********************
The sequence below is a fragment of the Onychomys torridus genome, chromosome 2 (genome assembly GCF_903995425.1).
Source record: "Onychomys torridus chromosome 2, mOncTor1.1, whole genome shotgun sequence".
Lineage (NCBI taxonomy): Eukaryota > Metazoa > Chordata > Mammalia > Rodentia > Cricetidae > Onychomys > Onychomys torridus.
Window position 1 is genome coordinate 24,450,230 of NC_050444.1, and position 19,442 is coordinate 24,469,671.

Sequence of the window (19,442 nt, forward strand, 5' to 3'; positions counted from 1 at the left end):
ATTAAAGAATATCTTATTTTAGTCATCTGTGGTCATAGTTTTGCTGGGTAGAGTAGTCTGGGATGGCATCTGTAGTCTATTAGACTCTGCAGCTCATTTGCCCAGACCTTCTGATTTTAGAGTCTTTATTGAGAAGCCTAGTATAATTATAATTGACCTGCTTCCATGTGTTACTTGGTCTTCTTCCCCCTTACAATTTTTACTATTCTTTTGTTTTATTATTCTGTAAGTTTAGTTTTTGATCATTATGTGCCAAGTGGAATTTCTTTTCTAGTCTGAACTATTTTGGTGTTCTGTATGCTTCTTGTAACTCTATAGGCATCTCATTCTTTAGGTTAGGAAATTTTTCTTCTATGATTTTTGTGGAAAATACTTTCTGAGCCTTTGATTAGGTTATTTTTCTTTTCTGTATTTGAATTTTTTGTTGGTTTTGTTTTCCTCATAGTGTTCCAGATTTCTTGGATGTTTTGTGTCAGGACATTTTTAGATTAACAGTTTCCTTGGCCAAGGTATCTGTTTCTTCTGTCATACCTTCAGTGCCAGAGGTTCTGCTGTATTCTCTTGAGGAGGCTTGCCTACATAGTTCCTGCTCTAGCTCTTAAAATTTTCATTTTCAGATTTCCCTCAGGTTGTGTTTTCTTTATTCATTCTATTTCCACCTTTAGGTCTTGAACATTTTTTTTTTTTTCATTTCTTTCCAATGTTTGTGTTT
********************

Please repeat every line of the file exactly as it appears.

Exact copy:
The sequence below is a fragment of the Onychomys torridus genome, chromosome 2 (genome assembly GCF_903995425.1).
Source record: "Onychomys torridus chromosome 2, mOncTor1.1, whole genome shotgun sequence".
Lineage (NCBI taxonomy): Eukaryota > Metazoa > Chordata > Mammalia > Rodentia > Cricetidae > Onychomys > Onychomys torridus.
Window position 1 is genome coordinate 24,450,230 of NC_050444.1, and position 19,442 is coordinate 24,469,671.

Sequence of the window (19,442 nt, forward strand, 5' to 3'; positions counted from 1 at the left end):
ATTAAAGAATATCTTATTTTAGTCATCTGTGGTCATAGTTTTGCTGGGTAGAGTAGTCTGGGATGGCATCTGTAGTCTATTAGACTCTGCAGCTCATTTGCCCAGACCTTCTGATTTTAGAGTCTTTATTGAGAAGCCTAGTATAATTATAATTGACCTGCTTCCATGTGTTACTTGGTCTTCTTCCCCCTTACAATTTTTACTATTCTTTTGTTTTATTATTCTGTAAGTTTAGTTTTTGATCATTATGTGCCAAGTGGAATTTCTTTTCTAGTCTGAACTATTTTGGTGTTCTGTATGCTTCTTGTAACTCTATAGGCATCTCATTCTTTAGGTTAGGAAATTTTTCTTCTATGATTTTTGTGGAAAATACTTTCTGAGCCTTTGATTAGGTTATTTTTCTTTTCTGTATTTGAATTTTTTGTTGGTTTTGTTTTCCTCATAGTGTTCCAGATTTCTTGGATGTTTTGTGTCAGGACATTTTTAGATTAACAGTTTCCTTGGCCAAGGTATCTGTTTCTTCTGTCATACCTTCAGTGCCAGAGGTTCTGCTGTATTCTCTTGAGGAGGCTTGCCTACATAGTTCCTGCTCTAGCTCTTAAAATTTTCATTTTCAGATTTCCCTCAGGTTGTGTTTTCTTTATTCATTCTATTTCCACCTTTAGGTCTTGAACATTTTTTTTTTTTTCATTTCTTTCCAATGTTTGTGTTT